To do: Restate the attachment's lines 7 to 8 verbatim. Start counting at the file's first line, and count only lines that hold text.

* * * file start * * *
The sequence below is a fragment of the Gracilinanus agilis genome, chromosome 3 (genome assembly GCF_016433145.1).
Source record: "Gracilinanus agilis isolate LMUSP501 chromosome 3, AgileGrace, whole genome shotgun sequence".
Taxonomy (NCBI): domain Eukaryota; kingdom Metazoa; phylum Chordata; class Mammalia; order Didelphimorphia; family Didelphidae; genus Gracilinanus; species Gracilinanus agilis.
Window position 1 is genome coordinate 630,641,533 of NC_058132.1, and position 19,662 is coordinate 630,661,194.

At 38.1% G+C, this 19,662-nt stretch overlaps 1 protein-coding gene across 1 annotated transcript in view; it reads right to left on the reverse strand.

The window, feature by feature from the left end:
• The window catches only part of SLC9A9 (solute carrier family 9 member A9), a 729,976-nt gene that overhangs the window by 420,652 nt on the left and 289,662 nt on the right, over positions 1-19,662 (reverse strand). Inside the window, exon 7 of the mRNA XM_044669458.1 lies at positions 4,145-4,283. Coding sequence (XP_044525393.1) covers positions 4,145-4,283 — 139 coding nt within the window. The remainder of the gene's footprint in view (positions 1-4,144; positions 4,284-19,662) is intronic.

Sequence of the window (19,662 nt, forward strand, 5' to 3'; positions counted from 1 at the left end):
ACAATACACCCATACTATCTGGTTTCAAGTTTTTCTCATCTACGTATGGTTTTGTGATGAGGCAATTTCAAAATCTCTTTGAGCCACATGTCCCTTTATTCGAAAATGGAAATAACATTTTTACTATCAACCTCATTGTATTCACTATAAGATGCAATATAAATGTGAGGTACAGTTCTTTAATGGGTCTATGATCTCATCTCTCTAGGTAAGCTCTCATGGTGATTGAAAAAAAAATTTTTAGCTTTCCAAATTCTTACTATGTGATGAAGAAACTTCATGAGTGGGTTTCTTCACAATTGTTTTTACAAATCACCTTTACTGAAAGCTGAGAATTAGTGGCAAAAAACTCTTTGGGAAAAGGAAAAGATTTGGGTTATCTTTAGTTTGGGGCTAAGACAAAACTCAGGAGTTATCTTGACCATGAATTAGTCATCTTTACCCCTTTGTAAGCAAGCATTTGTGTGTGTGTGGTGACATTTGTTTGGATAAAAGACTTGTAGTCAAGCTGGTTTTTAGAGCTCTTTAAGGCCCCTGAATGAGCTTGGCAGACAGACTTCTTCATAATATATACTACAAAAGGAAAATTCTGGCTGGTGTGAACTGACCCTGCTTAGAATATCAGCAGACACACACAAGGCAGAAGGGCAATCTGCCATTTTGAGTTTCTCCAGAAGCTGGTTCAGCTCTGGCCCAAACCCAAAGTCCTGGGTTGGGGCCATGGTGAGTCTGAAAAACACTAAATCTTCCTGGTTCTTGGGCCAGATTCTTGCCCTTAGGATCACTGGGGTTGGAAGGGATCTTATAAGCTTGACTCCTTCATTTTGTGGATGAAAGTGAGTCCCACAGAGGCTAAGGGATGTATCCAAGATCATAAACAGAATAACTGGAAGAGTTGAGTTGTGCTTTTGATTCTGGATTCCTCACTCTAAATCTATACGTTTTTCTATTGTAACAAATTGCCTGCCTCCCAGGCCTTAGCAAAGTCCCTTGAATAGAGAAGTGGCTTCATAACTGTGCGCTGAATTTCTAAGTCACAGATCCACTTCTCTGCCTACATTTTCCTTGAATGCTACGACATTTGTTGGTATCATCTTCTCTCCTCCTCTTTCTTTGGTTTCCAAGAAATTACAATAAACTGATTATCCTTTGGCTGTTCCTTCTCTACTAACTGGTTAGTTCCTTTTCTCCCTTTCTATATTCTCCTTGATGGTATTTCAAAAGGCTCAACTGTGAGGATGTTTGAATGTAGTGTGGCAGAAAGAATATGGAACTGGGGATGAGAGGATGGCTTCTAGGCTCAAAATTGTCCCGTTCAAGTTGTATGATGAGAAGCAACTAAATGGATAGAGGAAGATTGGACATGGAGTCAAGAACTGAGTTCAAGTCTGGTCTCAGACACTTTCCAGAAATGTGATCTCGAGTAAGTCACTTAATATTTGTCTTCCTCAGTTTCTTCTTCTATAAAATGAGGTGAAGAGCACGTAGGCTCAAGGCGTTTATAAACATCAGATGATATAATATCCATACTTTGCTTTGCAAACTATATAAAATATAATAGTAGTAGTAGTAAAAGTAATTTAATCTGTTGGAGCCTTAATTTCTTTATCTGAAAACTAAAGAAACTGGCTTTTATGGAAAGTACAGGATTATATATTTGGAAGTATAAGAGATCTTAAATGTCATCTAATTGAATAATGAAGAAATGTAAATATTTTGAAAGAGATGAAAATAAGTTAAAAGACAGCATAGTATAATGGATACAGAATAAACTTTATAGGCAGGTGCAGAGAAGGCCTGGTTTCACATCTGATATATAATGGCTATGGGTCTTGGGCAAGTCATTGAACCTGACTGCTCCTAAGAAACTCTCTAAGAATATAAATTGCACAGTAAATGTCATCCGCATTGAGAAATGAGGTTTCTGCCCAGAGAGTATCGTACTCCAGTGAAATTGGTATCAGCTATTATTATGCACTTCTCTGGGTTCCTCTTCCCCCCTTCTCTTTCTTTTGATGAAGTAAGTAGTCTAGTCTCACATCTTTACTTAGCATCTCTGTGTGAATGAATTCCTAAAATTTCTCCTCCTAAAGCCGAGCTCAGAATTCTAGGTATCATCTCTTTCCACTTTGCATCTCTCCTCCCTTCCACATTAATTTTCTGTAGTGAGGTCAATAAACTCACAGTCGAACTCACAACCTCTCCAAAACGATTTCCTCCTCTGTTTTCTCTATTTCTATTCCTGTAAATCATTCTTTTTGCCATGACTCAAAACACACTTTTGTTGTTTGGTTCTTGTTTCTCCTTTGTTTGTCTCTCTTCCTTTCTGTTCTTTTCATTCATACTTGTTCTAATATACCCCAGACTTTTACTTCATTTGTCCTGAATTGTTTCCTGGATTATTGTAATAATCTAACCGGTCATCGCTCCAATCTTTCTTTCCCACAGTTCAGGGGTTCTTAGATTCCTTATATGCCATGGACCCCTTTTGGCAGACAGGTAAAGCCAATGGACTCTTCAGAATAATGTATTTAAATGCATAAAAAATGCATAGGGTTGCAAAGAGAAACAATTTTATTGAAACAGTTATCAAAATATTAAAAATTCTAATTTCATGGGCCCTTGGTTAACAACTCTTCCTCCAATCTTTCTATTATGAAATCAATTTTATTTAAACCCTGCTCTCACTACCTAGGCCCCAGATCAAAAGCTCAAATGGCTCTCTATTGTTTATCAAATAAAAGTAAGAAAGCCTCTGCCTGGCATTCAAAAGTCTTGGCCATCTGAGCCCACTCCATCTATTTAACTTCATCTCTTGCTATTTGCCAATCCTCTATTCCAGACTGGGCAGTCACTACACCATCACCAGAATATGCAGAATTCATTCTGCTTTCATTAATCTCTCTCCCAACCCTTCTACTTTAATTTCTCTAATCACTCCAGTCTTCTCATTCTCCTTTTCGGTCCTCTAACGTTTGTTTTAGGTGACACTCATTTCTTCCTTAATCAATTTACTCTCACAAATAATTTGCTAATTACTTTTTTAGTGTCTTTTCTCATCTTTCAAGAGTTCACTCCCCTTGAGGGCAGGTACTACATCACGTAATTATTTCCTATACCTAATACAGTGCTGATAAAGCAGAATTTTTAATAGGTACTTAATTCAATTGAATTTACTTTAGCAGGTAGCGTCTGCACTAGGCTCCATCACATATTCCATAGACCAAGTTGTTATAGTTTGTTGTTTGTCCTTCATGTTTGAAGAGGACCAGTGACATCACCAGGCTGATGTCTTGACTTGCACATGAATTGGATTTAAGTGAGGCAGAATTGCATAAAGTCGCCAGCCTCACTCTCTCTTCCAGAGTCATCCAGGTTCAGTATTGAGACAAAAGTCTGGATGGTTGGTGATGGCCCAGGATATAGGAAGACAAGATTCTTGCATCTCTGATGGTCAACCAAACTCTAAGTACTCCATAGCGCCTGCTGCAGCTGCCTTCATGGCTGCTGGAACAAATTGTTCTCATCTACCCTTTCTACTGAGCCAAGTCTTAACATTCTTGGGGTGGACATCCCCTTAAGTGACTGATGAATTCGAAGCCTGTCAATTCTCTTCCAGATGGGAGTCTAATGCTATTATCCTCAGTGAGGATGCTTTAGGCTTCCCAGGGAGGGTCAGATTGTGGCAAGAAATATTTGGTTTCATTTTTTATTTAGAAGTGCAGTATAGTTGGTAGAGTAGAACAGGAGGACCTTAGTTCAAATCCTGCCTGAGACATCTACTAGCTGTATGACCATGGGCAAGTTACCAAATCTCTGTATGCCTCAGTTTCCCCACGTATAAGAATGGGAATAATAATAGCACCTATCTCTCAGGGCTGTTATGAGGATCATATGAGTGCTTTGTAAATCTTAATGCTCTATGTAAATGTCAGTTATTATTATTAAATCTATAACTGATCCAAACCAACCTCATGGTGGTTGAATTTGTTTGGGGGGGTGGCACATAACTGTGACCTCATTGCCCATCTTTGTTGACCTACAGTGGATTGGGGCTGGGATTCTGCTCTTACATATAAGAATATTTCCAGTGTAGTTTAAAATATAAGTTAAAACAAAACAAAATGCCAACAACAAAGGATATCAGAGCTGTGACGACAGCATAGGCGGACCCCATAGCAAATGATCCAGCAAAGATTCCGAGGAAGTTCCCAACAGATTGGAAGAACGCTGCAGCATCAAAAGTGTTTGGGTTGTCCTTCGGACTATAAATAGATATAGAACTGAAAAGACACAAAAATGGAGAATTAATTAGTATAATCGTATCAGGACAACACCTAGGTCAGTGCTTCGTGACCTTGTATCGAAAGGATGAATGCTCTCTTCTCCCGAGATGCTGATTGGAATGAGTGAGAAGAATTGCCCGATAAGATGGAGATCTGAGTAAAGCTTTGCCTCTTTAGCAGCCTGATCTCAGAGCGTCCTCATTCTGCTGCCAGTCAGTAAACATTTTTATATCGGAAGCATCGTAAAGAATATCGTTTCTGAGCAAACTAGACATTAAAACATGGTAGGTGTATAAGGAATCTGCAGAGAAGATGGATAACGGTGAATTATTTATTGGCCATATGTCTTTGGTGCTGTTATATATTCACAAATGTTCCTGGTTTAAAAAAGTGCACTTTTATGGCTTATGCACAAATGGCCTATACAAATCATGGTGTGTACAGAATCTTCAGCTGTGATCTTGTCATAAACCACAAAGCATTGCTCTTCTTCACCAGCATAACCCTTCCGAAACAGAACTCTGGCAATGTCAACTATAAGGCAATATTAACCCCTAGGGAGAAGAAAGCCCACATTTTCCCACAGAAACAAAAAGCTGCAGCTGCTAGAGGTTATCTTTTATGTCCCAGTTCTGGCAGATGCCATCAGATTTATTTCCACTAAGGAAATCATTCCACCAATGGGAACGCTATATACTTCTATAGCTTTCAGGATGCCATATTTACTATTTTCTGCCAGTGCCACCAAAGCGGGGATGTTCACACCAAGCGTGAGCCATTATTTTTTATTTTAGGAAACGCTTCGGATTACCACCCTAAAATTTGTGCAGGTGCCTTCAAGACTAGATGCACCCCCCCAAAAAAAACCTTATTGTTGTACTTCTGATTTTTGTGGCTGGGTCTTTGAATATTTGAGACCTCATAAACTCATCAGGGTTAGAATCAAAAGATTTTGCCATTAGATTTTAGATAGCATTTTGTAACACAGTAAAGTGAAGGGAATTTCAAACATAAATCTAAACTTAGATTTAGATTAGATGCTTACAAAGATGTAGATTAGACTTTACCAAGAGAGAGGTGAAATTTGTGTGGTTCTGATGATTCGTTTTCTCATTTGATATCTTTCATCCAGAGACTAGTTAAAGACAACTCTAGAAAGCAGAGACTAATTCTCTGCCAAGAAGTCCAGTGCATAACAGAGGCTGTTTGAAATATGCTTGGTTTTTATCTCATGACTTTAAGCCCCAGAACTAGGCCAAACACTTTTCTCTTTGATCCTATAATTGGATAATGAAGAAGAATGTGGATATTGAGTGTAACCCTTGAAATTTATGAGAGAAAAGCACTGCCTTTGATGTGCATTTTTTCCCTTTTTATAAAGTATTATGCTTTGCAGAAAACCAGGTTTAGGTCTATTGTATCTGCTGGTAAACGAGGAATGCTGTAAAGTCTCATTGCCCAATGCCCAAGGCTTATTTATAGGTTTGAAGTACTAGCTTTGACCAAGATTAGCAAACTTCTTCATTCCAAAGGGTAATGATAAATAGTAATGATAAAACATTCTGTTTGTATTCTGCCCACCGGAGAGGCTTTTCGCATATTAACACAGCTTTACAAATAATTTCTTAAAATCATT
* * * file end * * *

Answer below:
• The window catches only part of SLC9A9 (solute carrier family 9 member A9), a 729,976-nt gene that overhangs the window by 420,652 nt on the left and 289,662 nt on the right, over positions 1-19,662 (reverse strand). Inside the window, exon 7 of the mRNA XM_044669458.1 lies at positions 4,145-4,283. Coding sequence (XP_044525393.1) covers positions 4,145-4,283 — 139 coding nt within the window. The remainder of the gene's footprint in view (positions 1-4,144; positions 4,284-19,662) is intronic.

Sequence of the window (19,662 nt, forward strand, 5' to 3'; positions counted from 1 at the left end):